Admiral Oriental Line involved two agency agreements -- (i) an operating contract, under which the United States, owner of the vessel, appointed Atlantic Gulf "'its Agent to Manage, operate and conduct the business of such vessel . . . in accordance with the instructions'" of the United States and to "'man, equip, victual and supply'" the vessel, with compensation based on a percentage of gross receipts, and (ii) a sub-agency agreement under which Atlantic Gulf appointed Admiral Oriental Line "'General Freight Agents'" for its vessels in the Far East (the line assuming the obligation to appoint sub-agents at ports where it had no offices of its own) -- and two lawsuits. 86 F.2d at 203. After successfully defending a shipper's suit against the vessel, the Line sued Atlantic Gulf to recover the litigation expenses. Atlantic Gulf in turn sued the United States for both any damages it might have to pay its sub-agent and its cost in defending against the Line's action. The Court found neither action "cognizable in admiralty; they are on all fours with Minturn v. Maynard, 58 U.S. 477, 17 How. 477, 15 L. Ed. 235, a case which the Supreme Court has never either overruled or even modified." Admiral Oriental Line v. United States, supra, 86 F.2d at 203. On reconsideration the Court explicitly stated that it would apply Minturn's holding to "managing operator" agreements: Minturn "still seems to us flat on point. The report is indeed very short, but it states that the libelant was a general ship's agent and broker, and we can see no material distinction between such an agent and a managing operator; if the case is to be overruled, only the Supreme Court should do it." Admiral Oriental Line v. Atlantic Gulf & Oriental S.S. Co., supra, 88 F.2d at 27.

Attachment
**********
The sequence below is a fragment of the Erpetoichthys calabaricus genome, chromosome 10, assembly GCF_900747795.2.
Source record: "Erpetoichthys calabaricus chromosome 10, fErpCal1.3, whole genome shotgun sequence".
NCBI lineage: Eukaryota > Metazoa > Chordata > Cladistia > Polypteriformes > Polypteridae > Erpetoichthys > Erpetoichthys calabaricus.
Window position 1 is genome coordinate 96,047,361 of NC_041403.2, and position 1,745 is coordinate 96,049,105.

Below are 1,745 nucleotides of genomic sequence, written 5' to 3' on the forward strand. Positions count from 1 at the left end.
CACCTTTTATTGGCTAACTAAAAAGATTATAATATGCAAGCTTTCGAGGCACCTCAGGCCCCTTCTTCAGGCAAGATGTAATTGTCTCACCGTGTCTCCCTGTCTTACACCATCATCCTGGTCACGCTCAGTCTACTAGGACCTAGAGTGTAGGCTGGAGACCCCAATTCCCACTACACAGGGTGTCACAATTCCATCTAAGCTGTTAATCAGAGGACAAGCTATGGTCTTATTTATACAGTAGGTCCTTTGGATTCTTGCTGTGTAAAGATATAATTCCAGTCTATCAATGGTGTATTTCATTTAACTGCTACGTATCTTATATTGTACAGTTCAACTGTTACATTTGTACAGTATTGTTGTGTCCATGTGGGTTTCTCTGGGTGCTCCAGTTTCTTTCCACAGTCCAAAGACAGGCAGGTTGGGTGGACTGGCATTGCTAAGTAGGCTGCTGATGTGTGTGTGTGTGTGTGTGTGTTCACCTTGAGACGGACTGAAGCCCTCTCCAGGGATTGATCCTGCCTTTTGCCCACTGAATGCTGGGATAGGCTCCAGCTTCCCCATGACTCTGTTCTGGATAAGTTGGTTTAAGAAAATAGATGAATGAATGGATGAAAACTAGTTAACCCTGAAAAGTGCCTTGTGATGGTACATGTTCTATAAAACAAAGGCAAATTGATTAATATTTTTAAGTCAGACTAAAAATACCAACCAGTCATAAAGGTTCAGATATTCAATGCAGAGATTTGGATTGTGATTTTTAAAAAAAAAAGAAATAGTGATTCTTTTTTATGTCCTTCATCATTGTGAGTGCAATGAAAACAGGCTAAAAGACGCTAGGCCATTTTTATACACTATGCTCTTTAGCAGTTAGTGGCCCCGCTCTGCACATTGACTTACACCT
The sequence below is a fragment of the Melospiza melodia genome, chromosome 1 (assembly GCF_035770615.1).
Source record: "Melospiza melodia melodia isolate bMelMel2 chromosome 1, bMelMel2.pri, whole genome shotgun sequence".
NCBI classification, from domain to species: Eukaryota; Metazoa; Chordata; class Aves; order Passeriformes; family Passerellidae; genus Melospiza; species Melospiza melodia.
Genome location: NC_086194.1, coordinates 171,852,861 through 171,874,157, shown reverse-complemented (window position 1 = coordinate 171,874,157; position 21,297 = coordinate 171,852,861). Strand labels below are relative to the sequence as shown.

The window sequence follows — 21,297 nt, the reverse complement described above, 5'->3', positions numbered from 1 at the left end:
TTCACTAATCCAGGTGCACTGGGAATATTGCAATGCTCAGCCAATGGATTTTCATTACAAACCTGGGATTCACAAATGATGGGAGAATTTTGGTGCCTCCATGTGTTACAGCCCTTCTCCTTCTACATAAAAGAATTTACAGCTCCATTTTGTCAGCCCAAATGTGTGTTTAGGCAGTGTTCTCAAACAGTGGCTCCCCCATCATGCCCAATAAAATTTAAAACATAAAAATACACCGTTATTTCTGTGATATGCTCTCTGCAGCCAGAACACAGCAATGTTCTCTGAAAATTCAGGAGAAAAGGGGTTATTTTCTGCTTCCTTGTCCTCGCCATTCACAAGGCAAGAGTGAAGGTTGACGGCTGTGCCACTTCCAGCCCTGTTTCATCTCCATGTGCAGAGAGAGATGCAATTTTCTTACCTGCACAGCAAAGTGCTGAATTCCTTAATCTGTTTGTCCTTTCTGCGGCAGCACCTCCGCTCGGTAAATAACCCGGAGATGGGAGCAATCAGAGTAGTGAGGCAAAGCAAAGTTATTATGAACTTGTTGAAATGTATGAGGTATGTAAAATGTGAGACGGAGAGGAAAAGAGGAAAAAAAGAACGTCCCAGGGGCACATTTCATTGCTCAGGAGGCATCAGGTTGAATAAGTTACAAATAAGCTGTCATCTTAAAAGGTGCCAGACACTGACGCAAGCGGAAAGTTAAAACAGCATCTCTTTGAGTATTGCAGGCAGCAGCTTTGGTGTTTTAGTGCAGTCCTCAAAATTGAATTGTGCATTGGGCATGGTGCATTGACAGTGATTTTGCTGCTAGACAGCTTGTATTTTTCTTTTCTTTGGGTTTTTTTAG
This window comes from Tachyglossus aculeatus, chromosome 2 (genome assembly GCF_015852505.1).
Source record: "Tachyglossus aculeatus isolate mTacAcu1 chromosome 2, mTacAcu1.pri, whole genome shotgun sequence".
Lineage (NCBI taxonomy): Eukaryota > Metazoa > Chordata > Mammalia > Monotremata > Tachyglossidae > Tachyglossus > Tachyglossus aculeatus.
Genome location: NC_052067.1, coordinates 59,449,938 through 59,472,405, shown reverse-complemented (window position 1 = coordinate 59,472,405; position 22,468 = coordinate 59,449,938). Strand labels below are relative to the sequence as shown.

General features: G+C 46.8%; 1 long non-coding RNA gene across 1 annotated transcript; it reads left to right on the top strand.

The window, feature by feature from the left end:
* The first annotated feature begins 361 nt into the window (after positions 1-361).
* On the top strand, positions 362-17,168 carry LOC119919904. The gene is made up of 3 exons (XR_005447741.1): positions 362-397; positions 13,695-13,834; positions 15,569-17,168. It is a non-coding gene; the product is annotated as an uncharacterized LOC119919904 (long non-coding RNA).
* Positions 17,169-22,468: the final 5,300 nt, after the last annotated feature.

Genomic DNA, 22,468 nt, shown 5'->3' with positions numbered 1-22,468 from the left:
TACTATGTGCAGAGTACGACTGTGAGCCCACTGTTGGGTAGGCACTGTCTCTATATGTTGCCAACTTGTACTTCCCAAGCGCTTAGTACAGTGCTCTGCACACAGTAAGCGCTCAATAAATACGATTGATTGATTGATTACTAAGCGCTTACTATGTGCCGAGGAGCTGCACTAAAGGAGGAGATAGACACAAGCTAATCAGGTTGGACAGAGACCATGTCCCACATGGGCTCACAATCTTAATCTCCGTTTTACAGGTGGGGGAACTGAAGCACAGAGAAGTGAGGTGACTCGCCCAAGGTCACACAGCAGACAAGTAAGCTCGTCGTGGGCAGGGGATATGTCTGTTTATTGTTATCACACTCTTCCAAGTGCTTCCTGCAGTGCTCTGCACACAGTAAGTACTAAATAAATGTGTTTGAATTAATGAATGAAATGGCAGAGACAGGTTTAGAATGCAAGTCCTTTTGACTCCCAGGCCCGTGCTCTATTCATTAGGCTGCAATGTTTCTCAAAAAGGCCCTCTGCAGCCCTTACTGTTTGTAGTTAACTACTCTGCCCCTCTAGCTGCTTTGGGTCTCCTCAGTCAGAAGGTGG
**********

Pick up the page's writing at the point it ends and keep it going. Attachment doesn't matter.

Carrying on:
Although these authorities have suffered some erosion in other circuits,*fn4 neither the Supreme Court*fn5 nor the courts of this Circuit have departed from their teachings. See, e.g., P.D. Marchessini & Co. v. Pacific Marine Corp., supra, 227 F. Supp. at 19 (performance of husbanding "within the preliminary or nonmaritime category under the authorities"). As the commentators recognize, Minturn's demarcation remains the general, well-settled rule -- general agency contracts are not cognizable in admiralty. See 7A J. Moore, Moore's Federal Practice P.250, p.3001 n.1 (2d ed. 1983) (majority rule that agency contracts not maritime contracts) (collecting cases); Gilmore & Black, supra, at 28; 1 E. Benedict, The Law of Admiralty 131 (6th ed. 1940).